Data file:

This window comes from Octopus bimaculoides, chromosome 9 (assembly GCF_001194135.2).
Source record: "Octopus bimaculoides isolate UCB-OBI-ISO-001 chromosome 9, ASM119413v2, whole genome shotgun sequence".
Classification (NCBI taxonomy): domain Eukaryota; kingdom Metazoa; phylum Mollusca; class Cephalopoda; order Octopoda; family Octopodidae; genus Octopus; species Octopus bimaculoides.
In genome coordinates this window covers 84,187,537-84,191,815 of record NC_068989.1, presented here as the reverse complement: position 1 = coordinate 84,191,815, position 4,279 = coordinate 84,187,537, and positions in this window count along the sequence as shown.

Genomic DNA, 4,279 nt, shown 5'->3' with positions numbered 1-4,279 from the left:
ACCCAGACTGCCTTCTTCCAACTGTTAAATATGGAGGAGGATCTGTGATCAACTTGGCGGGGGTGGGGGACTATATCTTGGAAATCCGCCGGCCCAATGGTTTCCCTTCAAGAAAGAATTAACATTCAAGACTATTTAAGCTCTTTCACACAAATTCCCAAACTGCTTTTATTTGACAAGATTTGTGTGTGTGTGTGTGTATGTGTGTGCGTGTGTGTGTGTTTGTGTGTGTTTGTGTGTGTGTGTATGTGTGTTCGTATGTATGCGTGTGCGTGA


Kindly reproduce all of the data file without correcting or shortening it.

This window comes from Octopus bimaculoides, chromosome 9 (assembly GCF_001194135.2).
Source record: "Octopus bimaculoides isolate UCB-OBI-ISO-001 chromosome 9, ASM119413v2, whole genome shotgun sequence".
Classification (NCBI taxonomy): domain Eukaryota; kingdom Metazoa; phylum Mollusca; class Cephalopoda; order Octopoda; family Octopodidae; genus Octopus; species Octopus bimaculoides.
In genome coordinates this window covers 84,187,537-84,191,815 of record NC_068989.1, presented here as the reverse complement: position 1 = coordinate 84,191,815, position 4,279 = coordinate 84,187,537, and positions in this window count along the sequence as shown.

Genomic DNA, 4,279 nt, shown 5'->3' with positions numbered 1-4,279 from the left:
ACCCAGACTGCCTTCTTCCAACTGTTAAATATGGAGGAGGATCTGTGATCAACTTGGCGGGGGTGGGGGACTATATCTTGGAAATCCGCCGGCCCAATGGTTTCCCTTCAAGAAAGAATTAACATTCAAGACTATTTAAGCTCTTTCACACAAATTCCCAAACTGCTTTTATTTGACAAGATTTGTGTGTGTGTGTGTGTATGTGTGTGCGTGTGTGTGTGTTTGTGTGTGTTTGTGTGTGTGTGTATGTGTGTTCGTATGTATGCGTGTGCGTGA